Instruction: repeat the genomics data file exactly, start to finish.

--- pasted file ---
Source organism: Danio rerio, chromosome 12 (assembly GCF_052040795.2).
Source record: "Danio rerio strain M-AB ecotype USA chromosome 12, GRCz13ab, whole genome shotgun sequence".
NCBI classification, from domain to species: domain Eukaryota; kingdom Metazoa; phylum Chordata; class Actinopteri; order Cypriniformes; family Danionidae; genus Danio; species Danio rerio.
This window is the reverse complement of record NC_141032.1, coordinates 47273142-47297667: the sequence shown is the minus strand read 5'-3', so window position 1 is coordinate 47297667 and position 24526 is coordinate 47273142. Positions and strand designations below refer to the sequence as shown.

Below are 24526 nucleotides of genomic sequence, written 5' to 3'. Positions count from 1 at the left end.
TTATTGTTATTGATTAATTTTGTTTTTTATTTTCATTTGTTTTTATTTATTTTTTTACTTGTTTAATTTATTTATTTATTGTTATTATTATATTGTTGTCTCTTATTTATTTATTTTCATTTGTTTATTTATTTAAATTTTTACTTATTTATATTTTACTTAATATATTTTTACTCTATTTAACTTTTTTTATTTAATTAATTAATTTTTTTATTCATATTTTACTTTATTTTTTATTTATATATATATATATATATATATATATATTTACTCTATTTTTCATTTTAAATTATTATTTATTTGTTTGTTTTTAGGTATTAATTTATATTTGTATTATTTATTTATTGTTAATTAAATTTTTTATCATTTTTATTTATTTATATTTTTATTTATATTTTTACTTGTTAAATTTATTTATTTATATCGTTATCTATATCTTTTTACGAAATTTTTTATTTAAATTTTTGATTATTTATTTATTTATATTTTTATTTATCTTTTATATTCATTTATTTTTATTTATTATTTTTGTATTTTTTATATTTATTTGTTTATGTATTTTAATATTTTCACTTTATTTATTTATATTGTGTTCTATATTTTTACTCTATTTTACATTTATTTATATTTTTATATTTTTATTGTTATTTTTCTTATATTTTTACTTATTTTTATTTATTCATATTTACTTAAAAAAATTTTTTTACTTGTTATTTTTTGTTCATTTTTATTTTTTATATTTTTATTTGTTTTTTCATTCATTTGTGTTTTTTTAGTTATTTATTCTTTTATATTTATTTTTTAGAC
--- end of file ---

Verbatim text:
Source organism: Danio rerio, chromosome 12 (assembly GCF_052040795.2).
Source record: "Danio rerio strain M-AB ecotype USA chromosome 12, GRCz13ab, whole genome shotgun sequence".
NCBI classification, from domain to species: domain Eukaryota; kingdom Metazoa; phylum Chordata; class Actinopteri; order Cypriniformes; family Danionidae; genus Danio; species Danio rerio.
This window is the reverse complement of record NC_141032.1, coordinates 47273142-47297667: the sequence shown is the minus strand read 5'-3', so window position 1 is coordinate 47297667 and position 24526 is coordinate 47273142. Positions and strand designations below refer to the sequence as shown.

Below are 24526 nucleotides of genomic sequence, written 5' to 3'. Positions count from 1 at the left end.
TTATTGTTATTGATTAATTTTGTTTTTTATTTTCATTTGTTTTTATTTATTTTTTTACTTGTTTAATTTATTTATTTATTGTTATTATTATATTGTTGTCTCTTATTTATTTATTTTCATTTGTTTATTTATTTAAATTTTTACTTATTTATATTTTACTTAATATATTTTTACTCTATTTAACTTTTTTTATTTAATTAATTAATTTTTTTATTCATATTTTACTTTATTTTTTATTTATATATATATATATATATATATATATATTTACTCTATTTTTCATTTTAAATTATTATTTATTTGTTTGTTTTTAGGTATTAATTTATATTTGTATTATTTATTTATTGTTAATTAAATTTTTTATCATTTTTATTTATTTATATTTTTATTTATATTTTTACTTGTTAAATTTATTTATTTATATCGTTATCTATATCTTTTTACGAAATTTTTTATTTAAATTTTTGATTATTTATTTATTTATATTTTTATTTATCTTTTATATTCATTTATTTTTATTTATTATTTTTGTATTTTTTATATTTATTTGTTTATGTATTTTAATATTTTCACTTTATTTATTTATATTGTGTTCTATATTTTTACTCTATTTTACATTTATTTATATTTTTATATTTTTATTGTTATTTTTCTTATATTTTTACTTATTTTTATTTATTCATATTTACTTAAAAAAATTTTTTTACTTGTTATTTTTTGTTCATTTTTATTTTTTATATTTTTATTTGTTTTTTCATTCATTTGTGTTTTTTTAGTTATTTATTCTTTTATATTTATTTTTTAGAC